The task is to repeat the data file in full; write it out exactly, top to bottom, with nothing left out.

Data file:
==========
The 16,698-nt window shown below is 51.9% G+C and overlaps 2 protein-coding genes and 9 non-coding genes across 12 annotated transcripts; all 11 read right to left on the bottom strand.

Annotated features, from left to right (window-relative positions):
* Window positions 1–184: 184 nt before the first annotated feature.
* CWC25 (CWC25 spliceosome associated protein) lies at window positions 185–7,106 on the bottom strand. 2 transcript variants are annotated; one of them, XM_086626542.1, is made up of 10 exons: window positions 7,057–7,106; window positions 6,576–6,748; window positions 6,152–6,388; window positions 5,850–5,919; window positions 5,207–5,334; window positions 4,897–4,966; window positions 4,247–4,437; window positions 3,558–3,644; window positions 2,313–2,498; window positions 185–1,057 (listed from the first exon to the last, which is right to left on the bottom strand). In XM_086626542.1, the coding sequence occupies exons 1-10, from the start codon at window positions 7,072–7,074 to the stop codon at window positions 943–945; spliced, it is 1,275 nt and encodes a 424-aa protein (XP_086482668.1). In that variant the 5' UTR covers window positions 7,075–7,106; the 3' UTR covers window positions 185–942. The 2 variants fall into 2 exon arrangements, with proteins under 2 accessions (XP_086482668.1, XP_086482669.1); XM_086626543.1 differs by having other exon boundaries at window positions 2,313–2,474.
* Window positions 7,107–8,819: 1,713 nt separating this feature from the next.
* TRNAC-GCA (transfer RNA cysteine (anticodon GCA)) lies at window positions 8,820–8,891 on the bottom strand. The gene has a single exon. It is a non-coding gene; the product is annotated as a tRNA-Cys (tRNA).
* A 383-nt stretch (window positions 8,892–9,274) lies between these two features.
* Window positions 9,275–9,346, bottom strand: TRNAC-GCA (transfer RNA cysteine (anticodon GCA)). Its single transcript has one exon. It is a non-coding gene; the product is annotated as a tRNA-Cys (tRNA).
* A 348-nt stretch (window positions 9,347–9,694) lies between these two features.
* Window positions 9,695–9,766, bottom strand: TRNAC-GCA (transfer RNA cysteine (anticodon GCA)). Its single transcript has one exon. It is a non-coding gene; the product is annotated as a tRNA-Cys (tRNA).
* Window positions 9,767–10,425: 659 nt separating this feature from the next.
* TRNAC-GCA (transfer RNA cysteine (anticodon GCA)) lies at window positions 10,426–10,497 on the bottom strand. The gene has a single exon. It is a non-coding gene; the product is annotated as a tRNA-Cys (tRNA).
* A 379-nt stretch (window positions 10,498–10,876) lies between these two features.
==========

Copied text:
The 16,698-nt window shown below is 51.9% G+C and overlaps 2 protein-coding genes and 9 non-coding genes across 12 annotated transcripts; all 11 read right to left on the bottom strand.

Annotated features, from left to right (window-relative positions):
* Window positions 1–184: 184 nt before the first annotated feature.
* CWC25 (CWC25 spliceosome associated protein) lies at window positions 185–7,106 on the bottom strand. 2 transcript variants are annotated; one of them, XM_086626542.1, is made up of 10 exons: window positions 7,057–7,106; window positions 6,576–6,748; window positions 6,152–6,388; window positions 5,850–5,919; window positions 5,207–5,334; window positions 4,897–4,966; window positions 4,247–4,437; window positions 3,558–3,644; window positions 2,313–2,498; window positions 185–1,057 (listed from the first exon to the last, which is right to left on the bottom strand). In XM_086626542.1, the coding sequence occupies exons 1-10, from the start codon at window positions 7,072–7,074 to the stop codon at window positions 943–945; spliced, it is 1,275 nt and encodes a 424-aa protein (XP_086482668.1). In that variant the 5' UTR covers window positions 7,075–7,106; the 3' UTR covers window positions 185–942. The 2 variants fall into 2 exon arrangements, with proteins under 2 accessions (XP_086482668.1, XP_086482669.1); XM_086626543.1 differs by having other exon boundaries at window positions 2,313–2,474.
* Window positions 7,107–8,819: 1,713 nt separating this feature from the next.
* TRNAC-GCA (transfer RNA cysteine (anticodon GCA)) lies at window positions 8,820–8,891 on the bottom strand. The gene has a single exon. It is a non-coding gene; the product is annotated as a tRNA-Cys (tRNA).
* A 383-nt stretch (window positions 8,892–9,274) lies between these two features.
* Window positions 9,275–9,346, bottom strand: TRNAC-GCA (transfer RNA cysteine (anticodon GCA)). Its single transcript has one exon. It is a non-coding gene; the product is annotated as a tRNA-Cys (tRNA).
* A 348-nt stretch (window positions 9,347–9,694) lies between these two features.
* Window positions 9,695–9,766, bottom strand: TRNAC-GCA (transfer RNA cysteine (anticodon GCA)). Its single transcript has one exon. It is a non-coding gene; the product is annotated as a tRNA-Cys (tRNA).
* Window positions 9,767–10,425: 659 nt separating this feature from the next.
* TRNAC-GCA (transfer RNA cysteine (anticodon GCA)) lies at window positions 10,426–10,497 on the bottom strand. The gene has a single exon. It is a non-coding gene; the product is annotated as a tRNA-Cys (tRNA).
* A 379-nt stretch (window positions 10,498–10,876) lies between these two features.